In loving memory / by Deborah Clague

Some of my earliest memories in life happened at my maternal grandparent's house. The maroon-coloured bi-level home was located in Saint Boniface, Winnipeg's main French district. My mother's family had moved there years earlier after relocating from the Quebec interior. They were French to the core, with the language being the only tongue spoken. I remember entertaining myself as they conversed, wandering about the house while "playing" with my imaginary friends. My earliest memory, in fact, is of finding a toy dinosaur (brontosaurus) while exploring their unfinished basement. I don't know why this particular recollection has stayed with me all these years but it remains as vivid as yesterday. 

I also recall the decor of the home being quite lavish to my childhood eyes, with everything perfectly, painstakingly colour coordinated. Everything in the bathroom, including tub, sink and tile, was a light pink akin to Pepto Bismol. The living room was various shades of dark green with the carpet resembling moss growing beneath my feet. It was in this space that I recall my first taste of beer as two of my cousins dared each other to sneakily take a sip from my grandfather's stein. I joined in. It was repulsive to my childhood self, and, admittedly, still is today. Between taste and touch and sight, this home and the colourful people within it slowly set the path for me to become the woman I am today.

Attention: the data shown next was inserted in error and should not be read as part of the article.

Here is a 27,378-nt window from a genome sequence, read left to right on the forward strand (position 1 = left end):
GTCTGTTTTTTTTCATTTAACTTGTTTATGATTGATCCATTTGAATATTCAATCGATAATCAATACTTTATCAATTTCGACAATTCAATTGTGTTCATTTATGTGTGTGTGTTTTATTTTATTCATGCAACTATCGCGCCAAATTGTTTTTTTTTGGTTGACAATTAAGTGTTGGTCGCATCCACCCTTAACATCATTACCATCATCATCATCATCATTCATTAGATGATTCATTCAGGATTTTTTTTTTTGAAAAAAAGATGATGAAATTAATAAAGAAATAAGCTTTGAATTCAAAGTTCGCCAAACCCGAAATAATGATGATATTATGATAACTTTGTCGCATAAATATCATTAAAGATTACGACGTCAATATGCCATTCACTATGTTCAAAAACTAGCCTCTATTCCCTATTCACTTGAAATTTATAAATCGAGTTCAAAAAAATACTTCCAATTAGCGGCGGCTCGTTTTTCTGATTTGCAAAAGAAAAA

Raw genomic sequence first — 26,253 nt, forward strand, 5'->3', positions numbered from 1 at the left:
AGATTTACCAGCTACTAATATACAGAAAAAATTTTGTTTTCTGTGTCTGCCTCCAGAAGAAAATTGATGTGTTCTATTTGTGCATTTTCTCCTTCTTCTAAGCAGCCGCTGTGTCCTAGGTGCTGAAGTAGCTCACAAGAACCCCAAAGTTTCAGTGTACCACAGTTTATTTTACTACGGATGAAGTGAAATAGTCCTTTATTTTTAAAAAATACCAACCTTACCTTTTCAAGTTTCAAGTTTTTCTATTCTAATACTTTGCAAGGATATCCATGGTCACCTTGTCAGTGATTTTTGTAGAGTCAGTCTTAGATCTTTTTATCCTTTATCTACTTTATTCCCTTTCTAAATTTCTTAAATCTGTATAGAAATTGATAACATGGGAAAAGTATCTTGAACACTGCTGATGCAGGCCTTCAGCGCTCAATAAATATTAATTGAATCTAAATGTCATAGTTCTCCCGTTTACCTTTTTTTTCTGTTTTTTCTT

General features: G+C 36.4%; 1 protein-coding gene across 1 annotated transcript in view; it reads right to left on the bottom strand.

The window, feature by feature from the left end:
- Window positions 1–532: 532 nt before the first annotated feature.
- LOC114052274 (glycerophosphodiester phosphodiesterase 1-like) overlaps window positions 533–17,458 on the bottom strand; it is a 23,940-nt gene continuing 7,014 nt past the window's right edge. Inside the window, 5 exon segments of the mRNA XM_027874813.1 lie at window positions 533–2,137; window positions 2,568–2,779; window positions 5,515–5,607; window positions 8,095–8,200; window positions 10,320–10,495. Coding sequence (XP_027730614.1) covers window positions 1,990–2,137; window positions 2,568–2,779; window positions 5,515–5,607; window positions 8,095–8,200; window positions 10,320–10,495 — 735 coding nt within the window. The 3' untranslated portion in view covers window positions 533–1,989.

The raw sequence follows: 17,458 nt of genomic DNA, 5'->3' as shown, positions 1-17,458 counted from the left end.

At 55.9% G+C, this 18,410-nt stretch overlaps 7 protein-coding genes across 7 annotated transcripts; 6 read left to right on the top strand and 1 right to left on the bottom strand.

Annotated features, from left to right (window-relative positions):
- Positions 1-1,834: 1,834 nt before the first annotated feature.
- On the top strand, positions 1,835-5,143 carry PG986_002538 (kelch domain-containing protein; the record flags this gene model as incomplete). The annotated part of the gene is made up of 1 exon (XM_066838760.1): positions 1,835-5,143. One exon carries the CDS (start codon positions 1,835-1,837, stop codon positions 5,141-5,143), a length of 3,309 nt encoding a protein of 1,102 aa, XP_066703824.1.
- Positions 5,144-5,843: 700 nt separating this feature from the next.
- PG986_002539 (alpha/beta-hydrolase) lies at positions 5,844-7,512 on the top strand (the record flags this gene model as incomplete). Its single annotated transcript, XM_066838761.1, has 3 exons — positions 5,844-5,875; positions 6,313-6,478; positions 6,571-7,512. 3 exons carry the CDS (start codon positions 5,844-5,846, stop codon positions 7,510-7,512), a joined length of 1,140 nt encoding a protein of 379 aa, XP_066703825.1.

As a result of family turmoil and the unravelling of their nuclear unit, I lost touch with my grandfather for many years. Decades. The last I saw him was at my father's funeral in 2014. He had seen the obituary in the local newspaper and used the day to extend an olive branch towards my mother. During a day of much sadness, the reunion was a positive highlight. A reminder that forgiveness and love are pivotal in human wellbeing. 

This past Sunday, I learned from my mother that my grandfather had passed away at the age of ninety-one. It was a long life filled with more hardship than he deserved to carry but he also left a long legacy of which I am proud to have a part in. 

May he rest in peace.